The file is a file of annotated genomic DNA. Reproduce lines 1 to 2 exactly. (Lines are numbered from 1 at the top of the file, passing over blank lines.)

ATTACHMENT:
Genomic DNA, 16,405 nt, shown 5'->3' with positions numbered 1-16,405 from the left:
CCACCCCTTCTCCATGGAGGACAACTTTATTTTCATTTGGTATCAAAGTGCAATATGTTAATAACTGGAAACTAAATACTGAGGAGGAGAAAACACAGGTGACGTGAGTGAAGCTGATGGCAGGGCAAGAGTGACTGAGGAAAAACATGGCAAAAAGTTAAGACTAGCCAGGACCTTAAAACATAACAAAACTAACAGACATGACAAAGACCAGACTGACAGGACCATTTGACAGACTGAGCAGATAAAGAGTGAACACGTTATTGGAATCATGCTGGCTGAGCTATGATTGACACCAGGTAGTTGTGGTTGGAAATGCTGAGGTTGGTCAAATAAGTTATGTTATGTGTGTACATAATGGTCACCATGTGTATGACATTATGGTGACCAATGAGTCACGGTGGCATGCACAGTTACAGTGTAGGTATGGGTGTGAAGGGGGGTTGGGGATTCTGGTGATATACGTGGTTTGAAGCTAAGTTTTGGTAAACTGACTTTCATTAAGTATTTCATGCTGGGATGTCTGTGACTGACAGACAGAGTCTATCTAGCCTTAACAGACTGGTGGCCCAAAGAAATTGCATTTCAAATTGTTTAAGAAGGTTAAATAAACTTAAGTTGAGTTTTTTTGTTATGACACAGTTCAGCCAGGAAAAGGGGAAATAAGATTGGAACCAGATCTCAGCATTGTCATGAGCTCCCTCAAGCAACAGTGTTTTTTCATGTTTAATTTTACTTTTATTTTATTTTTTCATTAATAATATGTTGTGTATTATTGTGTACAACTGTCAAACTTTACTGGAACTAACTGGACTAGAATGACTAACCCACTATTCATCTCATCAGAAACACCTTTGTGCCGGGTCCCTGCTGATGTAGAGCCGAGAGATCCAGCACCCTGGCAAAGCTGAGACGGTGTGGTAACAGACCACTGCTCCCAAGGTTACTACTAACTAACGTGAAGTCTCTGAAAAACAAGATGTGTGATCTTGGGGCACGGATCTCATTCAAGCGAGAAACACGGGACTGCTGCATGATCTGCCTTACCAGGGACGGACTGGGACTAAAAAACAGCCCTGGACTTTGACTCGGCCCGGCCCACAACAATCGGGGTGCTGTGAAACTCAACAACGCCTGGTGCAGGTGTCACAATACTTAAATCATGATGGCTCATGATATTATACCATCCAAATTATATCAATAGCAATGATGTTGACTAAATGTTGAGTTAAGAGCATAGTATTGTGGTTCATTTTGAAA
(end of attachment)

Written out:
Genomic DNA, 16,405 nt, shown 5'->3' with positions numbered 1-16,405 from the left:
CCACCCCTTCTCCATGGAGGACAACTTTATTTTCATTTGGTATCAAAGTGCAATATGTTAATAACTGGAAACTAAATACTGAGGAGGAGAAAACACAGGTGACGTGAGTGAAGCTGATGGCAGGGCAAGAGTGACTGAGGAAAAACATGGCAAAAAGTTAAGACTAGCCAGGACCTTAAAACATAACAAAACTAACAGACATGACAAAGACCAGACTGACAGGACCATTTGACAGACTGAGCAGATAAAGAGTGAACACGTTATTGGAATCATGCTGGCTGAGCTATGATTGACACCAGGTAGTTGTGGTTGGAAATGCTGAGGTTGGTCAAATAAGTTATGTTATGTGTGTACATAATGGTCACCATGTGTATGACATTATGGTGACCAATGAGTCACGGTGGCATGCACAGTTACAGTGTAGGTATGGGTGTGAAGGGGGGTTGGGGATTCTGGTGATATACGTGGTTTGAAGCTAAGTTTTGGTAAACTGACTTTCATTAAGTATTTCATGCTGGGATGTCTGTGACTGACAGACAGAGTCTATCTAGCCTTAACAGACTGGTGGCCCAAAGAAATTGCATTTCAAATTGTTTAAGAAGGTTAAATAAACTTAAGTTGAGTTTTTTTGTTATGACACAGTTCAGCCAGGAAAAGGGGAAATAAGATTGGAACCAGATCTCAGCATTGTCATGAGCTCCCTCAAGCAACAGTGTTTTTTCATGTTTAATTTTACTTTTATTTTATTTTTTCATTAATAATATGTTGTGTATTATTGTGTACAACTGTCAAACTTTACTGGAACTAACTGGACTAGAATGACTAACCCACTATTCATCTCATCAGAAACACCTTTGTGCCGGGTCCCTGCTGATGTAGAGCCGAGAGATCCAGCACCCTGGCAAAGCTGAGACGGTGTGGTAACAGACCACTGCTCCCAAGGTTACTACTAACTAACGTGAAGTCTCTGAAAAACAAGATGTGTGATCTTGGGGCACGGATCTCATTCAAGCGAGAAACACGGGACTGCTGCATGATCTGCCTTACCAGGGACGGACTGGGACTAAAAAACAGCCCTGGACTTTGACTCGGCCCGGCCCACAACAATCGGGGTGCTGTGAAACTCAACAACGCCTGGTGCAGGTGTCACAATACTTAAATCATGATGGCTCATGATATTATACCATCCAAATTATATCAATAGCAATGATGTTGACTAAATGTTGAGTTAAGAGCATAGTATTGTGGTTCATTTTGAAA